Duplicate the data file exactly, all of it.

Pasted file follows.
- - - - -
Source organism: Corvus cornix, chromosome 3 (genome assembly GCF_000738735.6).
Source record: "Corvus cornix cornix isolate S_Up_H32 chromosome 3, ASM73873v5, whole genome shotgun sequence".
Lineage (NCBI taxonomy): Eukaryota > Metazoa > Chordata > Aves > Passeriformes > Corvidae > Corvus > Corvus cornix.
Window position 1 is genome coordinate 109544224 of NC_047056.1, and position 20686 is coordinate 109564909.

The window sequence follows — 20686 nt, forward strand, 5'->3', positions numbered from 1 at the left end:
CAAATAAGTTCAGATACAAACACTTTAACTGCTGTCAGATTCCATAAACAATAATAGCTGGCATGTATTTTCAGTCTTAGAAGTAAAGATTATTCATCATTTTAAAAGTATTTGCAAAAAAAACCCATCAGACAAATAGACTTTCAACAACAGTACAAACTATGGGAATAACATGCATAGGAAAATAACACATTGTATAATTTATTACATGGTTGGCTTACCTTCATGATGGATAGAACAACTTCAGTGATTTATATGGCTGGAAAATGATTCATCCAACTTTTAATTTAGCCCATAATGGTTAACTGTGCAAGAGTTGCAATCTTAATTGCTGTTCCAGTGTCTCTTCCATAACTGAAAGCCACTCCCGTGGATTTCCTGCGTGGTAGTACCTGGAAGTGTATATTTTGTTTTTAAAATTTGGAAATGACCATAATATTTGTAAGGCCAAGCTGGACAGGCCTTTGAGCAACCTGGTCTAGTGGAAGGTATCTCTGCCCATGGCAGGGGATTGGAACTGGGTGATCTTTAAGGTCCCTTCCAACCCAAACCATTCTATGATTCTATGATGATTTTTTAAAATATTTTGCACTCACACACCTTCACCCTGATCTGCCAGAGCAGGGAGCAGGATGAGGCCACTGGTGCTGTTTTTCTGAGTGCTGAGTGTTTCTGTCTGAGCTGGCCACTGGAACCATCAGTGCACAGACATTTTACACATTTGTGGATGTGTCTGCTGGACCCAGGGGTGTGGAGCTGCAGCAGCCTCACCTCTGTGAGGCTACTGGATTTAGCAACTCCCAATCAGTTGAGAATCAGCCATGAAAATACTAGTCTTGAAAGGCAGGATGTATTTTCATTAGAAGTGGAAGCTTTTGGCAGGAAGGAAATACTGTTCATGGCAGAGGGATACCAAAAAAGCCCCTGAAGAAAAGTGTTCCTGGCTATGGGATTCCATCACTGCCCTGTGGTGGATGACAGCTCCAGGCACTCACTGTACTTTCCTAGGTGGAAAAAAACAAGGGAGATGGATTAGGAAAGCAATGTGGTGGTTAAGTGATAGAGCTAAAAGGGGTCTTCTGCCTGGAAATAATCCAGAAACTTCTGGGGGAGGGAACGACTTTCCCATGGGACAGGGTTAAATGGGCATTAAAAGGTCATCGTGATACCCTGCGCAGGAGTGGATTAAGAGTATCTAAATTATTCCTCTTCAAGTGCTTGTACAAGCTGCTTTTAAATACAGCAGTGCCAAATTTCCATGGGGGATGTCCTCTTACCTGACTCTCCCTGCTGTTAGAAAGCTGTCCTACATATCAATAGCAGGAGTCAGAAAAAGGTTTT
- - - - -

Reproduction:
Source organism: Corvus cornix, chromosome 3 (genome assembly GCF_000738735.6).
Source record: "Corvus cornix cornix isolate S_Up_H32 chromosome 3, ASM73873v5, whole genome shotgun sequence".
Lineage (NCBI taxonomy): Eukaryota > Metazoa > Chordata > Aves > Passeriformes > Corvidae > Corvus > Corvus cornix.
Window position 1 is genome coordinate 109544224 of NC_047056.1, and position 20686 is coordinate 109564909.

The window sequence follows — 20686 nt, forward strand, 5'->3', positions numbered from 1 at the left end:
CAAATAAGTTCAGATACAAACACTTTAACTGCTGTCAGATTCCATAAACAATAATAGCTGGCATGTATTTTCAGTCTTAGAAGTAAAGATTATTCATCATTTTAAAAGTATTTGCAAAAAAAACCCATCAGACAAATAGACTTTCAACAACAGTACAAACTATGGGAATAACATGCATAGGAAAATAACACATTGTATAATTTATTACATGGTTGGCTTACCTTCATGATGGATAGAACAACTTCAGTGATTTATATGGCTGGAAAATGATTCATCCAACTTTTAATTTAGCCCATAATGGTTAACTGTGCAAGAGTTGCAATCTTAATTGCTGTTCCAGTGTCTCTTCCATAACTGAAAGCCACTCCCGTGGATTTCCTGCGTGGTAGTACCTGGAAGTGTATATTTTGTTTTTAAAATTTGGAAATGACCATAATATTTGTAAGGCCAAGCTGGACAGGCCTTTGAGCAACCTGGTCTAGTGGAAGGTATCTCTGCCCATGGCAGGGGATTGGAACTGGGTGATCTTTAAGGTCCCTTCCAACCCAAACCATTCTATGATTCTATGATGATTTTTTAAAATATTTTGCACTCACACACCTTCACCCTGATCTGCCAGAGCAGGGAGCAGGATGAGGCCACTGGTGCTGTTTTTCTGAGTGCTGAGTGTTTCTGTCTGAGCTGGCCACTGGAACCATCAGTGCACAGACATTTTACACATTTGTGGATGTGTCTGCTGGACCCAGGGGTGTGGAGCTGCAGCAGCCTCACCTCTGTGAGGCTACTGGATTTAGCAACTCCCAATCAGTTGAGAATCAGCCATGAAAATACTAGTCTTGAAAGGCAGGATGTATTTTCATTAGAAGTGGAAGCTTTTGGCAGGAAGGAAATACTGTTCATGGCAGAGGGATACCAAAAAAGCCCCTGAAGAAAAGTGTTCCTGGCTATGGGATTCCATCACTGCCCTGTGGTGGATGACAGCTCCAGGCACTCACTGTACTTTCCTAGGTGGAAAAAAACAAGGGAGATGGATTAGGAAAGCAATGTGGTGGTTAAGTGATAGAGCTAAAAGGGGTCTTCTGCCTGGAAATAATCCAGAAACTTCTGGGGGAGGGAACGACTTTCCCATGGGACAGGGTTAAATGGGCATTAAAAGGTCATCGTGATACCCTGCGCAGGAGTGGATTAAGAGTATCTAAATTATTCCTCTTCAAGTGCTTGTACAAGCTGCTTTTAAATACAGCAGTGCCAAATTTCCATGGGGGATGTCCTCTTACCTGACTCTCCCTGCTGTTAGAAAGCTGTCCTACATATCAATAGCAGGAGTCAGAAAAAGGTTTT